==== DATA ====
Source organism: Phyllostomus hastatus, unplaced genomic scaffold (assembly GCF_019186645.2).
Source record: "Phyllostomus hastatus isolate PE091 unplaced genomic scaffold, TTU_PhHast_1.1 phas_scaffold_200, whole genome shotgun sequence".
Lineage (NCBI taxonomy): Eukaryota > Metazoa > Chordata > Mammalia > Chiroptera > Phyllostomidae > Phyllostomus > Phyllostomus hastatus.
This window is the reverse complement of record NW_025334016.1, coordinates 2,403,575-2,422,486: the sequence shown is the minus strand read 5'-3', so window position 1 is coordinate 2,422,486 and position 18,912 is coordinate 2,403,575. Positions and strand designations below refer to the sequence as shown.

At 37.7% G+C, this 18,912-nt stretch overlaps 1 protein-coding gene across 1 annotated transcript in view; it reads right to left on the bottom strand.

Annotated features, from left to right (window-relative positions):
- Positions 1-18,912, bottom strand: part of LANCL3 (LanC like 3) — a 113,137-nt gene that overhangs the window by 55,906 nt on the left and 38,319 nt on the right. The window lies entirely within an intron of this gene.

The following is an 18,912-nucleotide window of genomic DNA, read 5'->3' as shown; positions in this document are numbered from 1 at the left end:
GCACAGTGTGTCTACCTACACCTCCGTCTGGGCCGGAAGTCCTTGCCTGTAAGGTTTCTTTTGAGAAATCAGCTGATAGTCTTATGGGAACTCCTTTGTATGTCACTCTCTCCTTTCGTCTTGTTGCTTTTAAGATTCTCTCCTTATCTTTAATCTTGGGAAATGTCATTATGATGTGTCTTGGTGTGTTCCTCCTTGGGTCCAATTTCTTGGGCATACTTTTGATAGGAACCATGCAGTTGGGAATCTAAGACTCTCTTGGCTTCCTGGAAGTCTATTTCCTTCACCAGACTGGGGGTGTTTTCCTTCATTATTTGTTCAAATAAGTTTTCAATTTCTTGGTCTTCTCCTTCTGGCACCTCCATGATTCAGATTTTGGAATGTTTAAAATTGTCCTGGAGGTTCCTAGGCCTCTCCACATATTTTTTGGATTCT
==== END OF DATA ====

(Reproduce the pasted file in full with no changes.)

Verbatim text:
Source organism: Phyllostomus hastatus, unplaced genomic scaffold (assembly GCF_019186645.2).
Source record: "Phyllostomus hastatus isolate PE091 unplaced genomic scaffold, TTU_PhHast_1.1 phas_scaffold_200, whole genome shotgun sequence".
Lineage (NCBI taxonomy): Eukaryota > Metazoa > Chordata > Mammalia > Chiroptera > Phyllostomidae > Phyllostomus > Phyllostomus hastatus.
This window is the reverse complement of record NW_025334016.1, coordinates 2,403,575-2,422,486: the sequence shown is the minus strand read 5'-3', so window position 1 is coordinate 2,422,486 and position 18,912 is coordinate 2,403,575. Positions and strand designations below refer to the sequence as shown.

At 37.7% G+C, this 18,912-nt stretch overlaps 1 protein-coding gene across 1 annotated transcript in view; it reads right to left on the bottom strand.

Annotated features, from left to right (window-relative positions):
- Positions 1-18,912, bottom strand: part of LANCL3 (LanC like 3) — a 113,137-nt gene that overhangs the window by 55,906 nt on the left and 38,319 nt on the right. The window lies entirely within an intron of this gene.

The following is an 18,912-nucleotide window of genomic DNA, read 5'->3' as shown; positions in this document are numbered from 1 at the left end:
GCACAGTGTGTCTACCTACACCTCCGTCTGGGCCGGAAGTCCTTGCCTGTAAGGTTTCTTTTGAGAAATCAGCTGATAGTCTTATGGGAACTCCTTTGTATGTCACTCTCTCCTTTCGTCTTGTTGCTTTTAAGATTCTCTCCTTATCTTTAATCTTGGGAAATGTCATTATGATGTGTCTTGGTGTGTTCCTCCTTGGGTCCAATTTCTTGGGCATACTTTTGATAGGAACCATGCAGTTGGGAATCTAAGACTCTCTTGGCTTCCTGGAAGTCTATTTCCTTCACCAGACTGGGGGTGTTTTCCTTCATTATTTGTTCAAATAAGTTTTCAATTTCTTGGTCTTCTCCTTCTGGCACCTCCATGATTCAGATTTTGGAATGTTTAAAATTGTCCTGGAGGTTCCTAGGCCTCTCCACATATTTTTTGGATTCT